environment. HR policies protect the organization legally and help employees remain safe at
work.

PROPOSED POLICIES FOR OUR ORGANIZATION


1) EMPLOYMENT POLICY

Recruitment

The recruitment of staff of the desired quality and in sufficient numbers is a primaryrequisite for
the maintenance of a high standard of service to our clients, in turn; thecontinued progress of the
organization relies. To ensure that the success of theorganization is not hampered by lack of
suitable personnel, from time to time theHuman Resource Manager will recruit suitable

personnel.The policy outlines; recruitment procedures, advertising (internally & externally) of


vacant

positions,

Head

hunting

procedure,

short

listing,

terms

of

employment-

contract,Permanent terms or casual, Qualifications and requirements e.g. Certificate of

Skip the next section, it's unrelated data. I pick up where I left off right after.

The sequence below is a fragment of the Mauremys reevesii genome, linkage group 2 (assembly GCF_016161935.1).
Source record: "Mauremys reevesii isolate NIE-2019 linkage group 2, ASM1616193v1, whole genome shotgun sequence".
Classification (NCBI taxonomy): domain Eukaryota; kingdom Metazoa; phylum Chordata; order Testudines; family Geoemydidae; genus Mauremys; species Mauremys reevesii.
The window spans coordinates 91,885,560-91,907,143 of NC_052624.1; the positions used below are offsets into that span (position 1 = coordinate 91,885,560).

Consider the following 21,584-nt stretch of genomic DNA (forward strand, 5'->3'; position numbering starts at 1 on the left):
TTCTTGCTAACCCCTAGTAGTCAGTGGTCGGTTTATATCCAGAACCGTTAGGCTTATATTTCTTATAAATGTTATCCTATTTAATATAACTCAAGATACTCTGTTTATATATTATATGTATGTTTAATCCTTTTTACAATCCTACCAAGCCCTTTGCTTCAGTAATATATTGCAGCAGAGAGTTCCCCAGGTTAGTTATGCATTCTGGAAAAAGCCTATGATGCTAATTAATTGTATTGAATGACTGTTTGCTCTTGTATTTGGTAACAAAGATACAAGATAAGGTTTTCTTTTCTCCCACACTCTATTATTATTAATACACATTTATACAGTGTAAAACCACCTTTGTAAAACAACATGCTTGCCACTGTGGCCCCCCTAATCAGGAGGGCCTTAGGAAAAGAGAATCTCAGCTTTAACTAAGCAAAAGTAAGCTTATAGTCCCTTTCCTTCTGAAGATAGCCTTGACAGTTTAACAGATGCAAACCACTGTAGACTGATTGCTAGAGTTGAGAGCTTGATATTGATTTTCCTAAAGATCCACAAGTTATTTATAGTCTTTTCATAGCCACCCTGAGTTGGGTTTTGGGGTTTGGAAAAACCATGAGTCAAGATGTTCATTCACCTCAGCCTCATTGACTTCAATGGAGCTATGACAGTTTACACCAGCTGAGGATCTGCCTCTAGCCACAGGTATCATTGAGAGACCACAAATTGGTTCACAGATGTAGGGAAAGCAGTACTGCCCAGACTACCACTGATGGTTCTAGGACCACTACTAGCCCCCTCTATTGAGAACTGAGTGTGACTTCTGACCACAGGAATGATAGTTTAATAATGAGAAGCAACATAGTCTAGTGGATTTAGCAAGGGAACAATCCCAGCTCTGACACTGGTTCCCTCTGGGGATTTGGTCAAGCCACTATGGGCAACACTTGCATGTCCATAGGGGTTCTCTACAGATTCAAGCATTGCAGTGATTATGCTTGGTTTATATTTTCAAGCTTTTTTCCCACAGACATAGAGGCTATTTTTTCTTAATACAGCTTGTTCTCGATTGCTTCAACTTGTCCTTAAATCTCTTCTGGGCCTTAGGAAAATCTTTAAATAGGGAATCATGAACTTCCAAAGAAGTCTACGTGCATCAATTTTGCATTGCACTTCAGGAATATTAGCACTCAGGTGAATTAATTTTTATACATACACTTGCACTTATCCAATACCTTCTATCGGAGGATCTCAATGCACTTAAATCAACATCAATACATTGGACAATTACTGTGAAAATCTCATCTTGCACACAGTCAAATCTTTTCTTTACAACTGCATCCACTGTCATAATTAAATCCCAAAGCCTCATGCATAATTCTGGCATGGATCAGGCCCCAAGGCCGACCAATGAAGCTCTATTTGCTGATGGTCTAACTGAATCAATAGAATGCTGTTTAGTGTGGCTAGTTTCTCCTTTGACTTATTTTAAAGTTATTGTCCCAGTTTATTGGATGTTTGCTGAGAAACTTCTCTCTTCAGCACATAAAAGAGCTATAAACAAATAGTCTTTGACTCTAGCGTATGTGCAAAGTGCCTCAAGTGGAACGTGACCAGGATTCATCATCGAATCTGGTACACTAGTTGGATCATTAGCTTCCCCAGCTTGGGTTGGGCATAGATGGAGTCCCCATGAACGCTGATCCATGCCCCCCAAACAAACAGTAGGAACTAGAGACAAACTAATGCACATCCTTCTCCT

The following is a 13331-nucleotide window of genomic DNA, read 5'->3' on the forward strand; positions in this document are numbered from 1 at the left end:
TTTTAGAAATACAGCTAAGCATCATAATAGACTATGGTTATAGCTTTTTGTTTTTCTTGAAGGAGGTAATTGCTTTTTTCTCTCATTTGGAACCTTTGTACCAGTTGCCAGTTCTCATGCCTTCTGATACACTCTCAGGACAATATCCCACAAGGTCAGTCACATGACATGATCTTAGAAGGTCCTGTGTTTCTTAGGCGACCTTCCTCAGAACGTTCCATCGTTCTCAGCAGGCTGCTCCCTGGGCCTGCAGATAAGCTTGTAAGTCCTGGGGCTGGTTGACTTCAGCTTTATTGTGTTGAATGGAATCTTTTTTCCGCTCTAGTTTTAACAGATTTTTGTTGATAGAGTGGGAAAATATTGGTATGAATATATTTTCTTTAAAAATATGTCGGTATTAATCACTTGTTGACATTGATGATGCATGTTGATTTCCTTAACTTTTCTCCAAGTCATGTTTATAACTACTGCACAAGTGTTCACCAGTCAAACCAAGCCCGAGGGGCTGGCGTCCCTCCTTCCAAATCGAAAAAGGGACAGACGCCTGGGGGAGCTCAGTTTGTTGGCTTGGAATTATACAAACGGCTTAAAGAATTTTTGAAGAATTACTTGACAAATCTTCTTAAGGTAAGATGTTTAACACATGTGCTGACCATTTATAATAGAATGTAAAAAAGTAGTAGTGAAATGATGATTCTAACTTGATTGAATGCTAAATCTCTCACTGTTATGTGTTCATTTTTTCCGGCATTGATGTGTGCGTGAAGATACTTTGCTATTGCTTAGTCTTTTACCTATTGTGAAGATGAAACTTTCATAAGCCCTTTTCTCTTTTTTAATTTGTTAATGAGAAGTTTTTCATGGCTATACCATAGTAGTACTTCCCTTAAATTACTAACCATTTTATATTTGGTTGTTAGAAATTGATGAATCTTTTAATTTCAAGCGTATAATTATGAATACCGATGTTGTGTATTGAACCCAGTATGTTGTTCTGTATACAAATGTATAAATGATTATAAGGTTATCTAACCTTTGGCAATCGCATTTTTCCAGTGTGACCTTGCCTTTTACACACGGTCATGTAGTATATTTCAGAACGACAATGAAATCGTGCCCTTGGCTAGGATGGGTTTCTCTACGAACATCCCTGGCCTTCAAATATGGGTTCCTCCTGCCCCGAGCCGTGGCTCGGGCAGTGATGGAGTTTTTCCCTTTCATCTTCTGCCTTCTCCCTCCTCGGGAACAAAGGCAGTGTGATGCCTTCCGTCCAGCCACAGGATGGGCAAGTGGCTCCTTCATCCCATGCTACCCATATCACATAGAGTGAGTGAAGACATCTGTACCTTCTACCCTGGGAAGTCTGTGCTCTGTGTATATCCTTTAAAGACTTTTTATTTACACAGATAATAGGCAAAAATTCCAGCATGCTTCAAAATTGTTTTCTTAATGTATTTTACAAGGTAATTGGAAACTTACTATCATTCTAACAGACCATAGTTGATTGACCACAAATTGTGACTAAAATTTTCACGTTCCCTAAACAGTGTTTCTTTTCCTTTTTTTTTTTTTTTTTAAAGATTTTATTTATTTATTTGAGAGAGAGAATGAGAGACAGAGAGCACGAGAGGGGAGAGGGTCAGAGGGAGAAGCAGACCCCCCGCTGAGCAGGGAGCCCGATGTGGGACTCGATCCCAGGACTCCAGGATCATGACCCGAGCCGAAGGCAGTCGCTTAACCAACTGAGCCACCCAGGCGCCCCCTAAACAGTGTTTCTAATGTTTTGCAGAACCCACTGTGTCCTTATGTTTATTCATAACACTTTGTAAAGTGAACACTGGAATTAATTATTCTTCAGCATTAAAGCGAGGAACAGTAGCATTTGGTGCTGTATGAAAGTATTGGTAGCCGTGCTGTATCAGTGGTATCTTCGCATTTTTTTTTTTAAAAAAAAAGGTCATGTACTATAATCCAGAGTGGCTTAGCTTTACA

goodConduct, References, academic certificates etc.

Interview

Based on the large numbers to be interviewed, recommended on an interview method of


selection, whether to be individual, panel or selection boards. The policy outlines they interview
procedures e.g. who is to conduct the interview (internally or outsourcing interviewing Co.), how
the interviews are conducted- aptitude test, oral interview, email, telephone etc.

Selection& Posting (placement)

This policy outlines selection criteria for a suitable candidate and the deployment procedure.

Induction

This is the process of orientation whereby, the candidate is introduces to the organizational day
to day activities through training. It can also be described the process of receiving and
welcoming employees when they first join a company, giving them the basic information they